THE IMPACT OF INTRODUCTION OF GLOBAL SYSTEM FOR MOBILE COMMUNICATION (GSM) ON THE NIGERIA ECONOMY, A RESEARCH PROJECT TOPIC ON MASS COMMUNICATION
1.1 Background of the Study
It a crystal clear that without communication, there would be no society. Communication gives room for peaceful co-existence among human being. That is why there are series of school of thoughts on the concept of communication. Development and growth of any country depends on the mode of communication of international relations, that is why most countries of the world has its own official language. This shows that communication is pertinent in all human activities and development.
Communication has been defined variously by academic scholars and students, but the older meaning of the term in English can be summarized as passing of ideas, information and attitudes from person to person.
Prior to the emergence of the Global System for Mobile Telecommunication (GSM), table telephone and cellular phones existed in Nigeria. The telephone industry was monopolized by the government during pre-liberalization period at it was thought that only the government had the funds to develop the nation’s telephone infrastructure. Before independence in 1960, telephone access was first developed in 1886 to provide a telecommunication links between British Colonial administration in Nigeria and their home country, Britain (Ajayi, Salawu and Raji, 1999). Thus, telephone access was severely limited to these few administrators.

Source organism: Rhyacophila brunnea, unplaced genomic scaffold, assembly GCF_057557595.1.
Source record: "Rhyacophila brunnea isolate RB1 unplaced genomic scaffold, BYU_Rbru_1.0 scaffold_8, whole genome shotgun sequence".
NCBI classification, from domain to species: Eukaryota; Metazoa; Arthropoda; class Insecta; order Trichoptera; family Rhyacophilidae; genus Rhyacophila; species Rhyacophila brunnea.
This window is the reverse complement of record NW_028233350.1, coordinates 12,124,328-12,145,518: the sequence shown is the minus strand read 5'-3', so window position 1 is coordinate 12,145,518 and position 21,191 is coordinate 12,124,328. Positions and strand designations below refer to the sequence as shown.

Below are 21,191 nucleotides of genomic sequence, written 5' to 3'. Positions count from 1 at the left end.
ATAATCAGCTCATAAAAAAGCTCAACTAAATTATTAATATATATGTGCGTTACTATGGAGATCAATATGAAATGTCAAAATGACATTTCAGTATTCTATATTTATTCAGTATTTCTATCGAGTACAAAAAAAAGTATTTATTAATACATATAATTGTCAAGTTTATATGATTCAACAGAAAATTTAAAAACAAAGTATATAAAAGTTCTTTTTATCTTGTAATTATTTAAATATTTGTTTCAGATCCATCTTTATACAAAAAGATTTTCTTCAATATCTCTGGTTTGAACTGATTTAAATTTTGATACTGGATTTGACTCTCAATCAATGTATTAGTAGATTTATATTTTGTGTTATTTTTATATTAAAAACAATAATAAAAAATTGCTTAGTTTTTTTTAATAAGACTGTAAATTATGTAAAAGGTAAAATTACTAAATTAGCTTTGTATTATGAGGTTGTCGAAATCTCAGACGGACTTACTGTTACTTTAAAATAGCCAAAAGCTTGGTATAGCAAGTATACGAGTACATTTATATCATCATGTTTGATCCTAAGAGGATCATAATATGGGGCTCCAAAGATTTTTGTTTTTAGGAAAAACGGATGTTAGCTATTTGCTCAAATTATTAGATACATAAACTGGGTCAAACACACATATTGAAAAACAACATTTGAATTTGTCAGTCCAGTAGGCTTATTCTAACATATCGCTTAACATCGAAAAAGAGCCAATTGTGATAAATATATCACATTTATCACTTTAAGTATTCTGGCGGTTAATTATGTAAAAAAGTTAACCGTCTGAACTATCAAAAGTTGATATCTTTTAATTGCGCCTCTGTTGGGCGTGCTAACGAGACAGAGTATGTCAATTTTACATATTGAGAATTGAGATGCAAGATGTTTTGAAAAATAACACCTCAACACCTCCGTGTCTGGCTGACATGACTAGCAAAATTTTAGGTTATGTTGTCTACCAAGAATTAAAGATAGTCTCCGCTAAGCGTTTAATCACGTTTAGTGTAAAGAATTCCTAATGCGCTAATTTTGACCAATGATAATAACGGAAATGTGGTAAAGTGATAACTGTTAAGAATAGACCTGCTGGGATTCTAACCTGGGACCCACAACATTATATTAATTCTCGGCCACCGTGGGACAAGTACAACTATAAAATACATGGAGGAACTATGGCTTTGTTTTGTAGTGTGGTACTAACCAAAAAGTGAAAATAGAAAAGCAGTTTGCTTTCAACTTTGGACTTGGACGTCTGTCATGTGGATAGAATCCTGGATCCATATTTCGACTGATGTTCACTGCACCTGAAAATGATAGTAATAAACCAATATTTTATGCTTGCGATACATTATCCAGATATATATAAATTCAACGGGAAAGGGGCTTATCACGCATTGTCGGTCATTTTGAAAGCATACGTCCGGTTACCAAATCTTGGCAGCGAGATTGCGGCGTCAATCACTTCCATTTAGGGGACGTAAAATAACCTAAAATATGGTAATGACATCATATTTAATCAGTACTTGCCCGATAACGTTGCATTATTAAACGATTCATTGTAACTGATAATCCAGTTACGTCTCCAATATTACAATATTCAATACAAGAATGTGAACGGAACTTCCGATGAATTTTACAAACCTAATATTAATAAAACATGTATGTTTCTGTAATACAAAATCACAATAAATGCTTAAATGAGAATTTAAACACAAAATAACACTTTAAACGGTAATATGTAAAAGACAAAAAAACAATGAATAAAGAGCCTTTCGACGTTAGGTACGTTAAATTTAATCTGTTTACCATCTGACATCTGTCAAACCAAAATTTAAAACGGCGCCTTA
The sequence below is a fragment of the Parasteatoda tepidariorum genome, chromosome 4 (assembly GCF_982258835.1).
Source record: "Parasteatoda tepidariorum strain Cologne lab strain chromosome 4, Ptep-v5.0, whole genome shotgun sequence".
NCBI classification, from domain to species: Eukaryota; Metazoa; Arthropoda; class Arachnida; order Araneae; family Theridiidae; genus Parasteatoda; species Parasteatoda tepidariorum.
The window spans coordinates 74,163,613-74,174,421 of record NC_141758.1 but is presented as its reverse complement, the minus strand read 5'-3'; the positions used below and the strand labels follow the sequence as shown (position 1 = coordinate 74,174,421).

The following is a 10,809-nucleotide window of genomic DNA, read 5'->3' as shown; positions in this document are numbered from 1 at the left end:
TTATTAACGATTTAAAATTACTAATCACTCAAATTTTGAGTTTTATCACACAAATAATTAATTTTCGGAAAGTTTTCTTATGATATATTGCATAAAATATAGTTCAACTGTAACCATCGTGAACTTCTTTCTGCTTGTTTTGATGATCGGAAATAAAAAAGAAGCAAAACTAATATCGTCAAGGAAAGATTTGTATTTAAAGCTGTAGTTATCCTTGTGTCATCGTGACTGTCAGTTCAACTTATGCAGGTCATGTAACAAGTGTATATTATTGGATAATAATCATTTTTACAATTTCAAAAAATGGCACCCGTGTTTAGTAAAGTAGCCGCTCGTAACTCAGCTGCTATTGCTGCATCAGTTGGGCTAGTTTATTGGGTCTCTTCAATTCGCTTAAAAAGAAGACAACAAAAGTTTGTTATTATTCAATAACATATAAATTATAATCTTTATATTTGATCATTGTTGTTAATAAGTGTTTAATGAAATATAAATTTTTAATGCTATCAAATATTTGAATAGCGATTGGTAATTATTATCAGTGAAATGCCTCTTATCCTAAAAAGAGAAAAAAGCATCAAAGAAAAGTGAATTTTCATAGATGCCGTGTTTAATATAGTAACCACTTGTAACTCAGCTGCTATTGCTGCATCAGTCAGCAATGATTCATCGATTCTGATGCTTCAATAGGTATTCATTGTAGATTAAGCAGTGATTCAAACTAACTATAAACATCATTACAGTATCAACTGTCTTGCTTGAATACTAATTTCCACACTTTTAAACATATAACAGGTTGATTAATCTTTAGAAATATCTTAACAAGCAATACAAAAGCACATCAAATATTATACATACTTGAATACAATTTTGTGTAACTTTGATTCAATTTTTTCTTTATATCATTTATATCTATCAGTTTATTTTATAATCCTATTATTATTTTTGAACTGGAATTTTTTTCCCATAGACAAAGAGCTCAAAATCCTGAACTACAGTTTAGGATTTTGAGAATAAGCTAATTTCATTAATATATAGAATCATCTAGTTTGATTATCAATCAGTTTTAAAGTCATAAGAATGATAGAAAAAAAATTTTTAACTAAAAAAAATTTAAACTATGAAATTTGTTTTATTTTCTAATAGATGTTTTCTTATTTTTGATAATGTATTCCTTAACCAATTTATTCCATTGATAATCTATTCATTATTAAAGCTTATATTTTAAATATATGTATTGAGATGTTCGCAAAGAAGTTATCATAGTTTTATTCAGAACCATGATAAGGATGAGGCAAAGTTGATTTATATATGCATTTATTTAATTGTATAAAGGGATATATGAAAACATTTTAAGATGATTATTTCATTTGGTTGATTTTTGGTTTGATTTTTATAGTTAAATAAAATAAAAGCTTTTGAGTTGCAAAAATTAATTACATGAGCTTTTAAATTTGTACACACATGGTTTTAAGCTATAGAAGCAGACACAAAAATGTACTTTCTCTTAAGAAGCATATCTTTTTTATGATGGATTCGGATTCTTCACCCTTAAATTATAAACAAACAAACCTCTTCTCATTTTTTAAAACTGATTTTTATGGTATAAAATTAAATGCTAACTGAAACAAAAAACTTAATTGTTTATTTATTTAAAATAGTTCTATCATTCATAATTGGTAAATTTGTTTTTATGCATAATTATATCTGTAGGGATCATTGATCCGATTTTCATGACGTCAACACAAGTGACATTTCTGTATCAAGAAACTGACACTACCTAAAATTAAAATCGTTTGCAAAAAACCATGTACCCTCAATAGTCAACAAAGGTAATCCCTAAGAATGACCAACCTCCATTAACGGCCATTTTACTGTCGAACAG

The world is fast becoming a global village and a necessary tool for this process communication, of which telecommunication is a key player. The quantum development in the telecommunication industry all over the world is very rapid as one innovation replaces another in a matter of weeks. A major breakthrough is the wireless telephone system, which comes in either fixed wireless lines or the Global System for Mobile Communication (GSM) (Wojuade 2005).
History of GSM in Nigeria
Global System for Mobile Telecommunication (GSM) was recommended to the Military administration of General Abdulsalam Abubakar which caused Nigerian Communication Commission (NCC) to grant licenses to Celia Motophone Limited, Mobile Services Limited and United Networks Limited and they were charged to provide GSM network services in Nigeria.
However, the Olusegun Obasanjo administration in 1999 tagged the exercise fraudulent, revoked the licenses and introduced the telecommunication policy which empowered the Nigerian Communication Commission (NCC) to re-organize, auction and issue fresh licenses to successful companies who could provide for Nigerians an efficient and cost effective telephone system.
After rigorous bidding and payments of license fees of $285million, three companies, Nigeria Telecommunication plc (NITEL), MTN Nigeria and Econet Wireless were granted Digital Mobile Licence (DML) on 23rd March, 2001 with 90days deadline to start operation, operating license validity of 15years, five years exclusivity period, dual band frequency assignment, a waiver of annual operating levy (not more than 25percent of annual turnover) direct international access for the first year of operation, direct international access for own subscribers to facilitate roaming. Thus, on 7th August, 2001, Econet Wireless (now Airtel) commenced operations for GSM Services in Nigeria, followed by MTN, Nitel, Globalcom and recently Etisalat.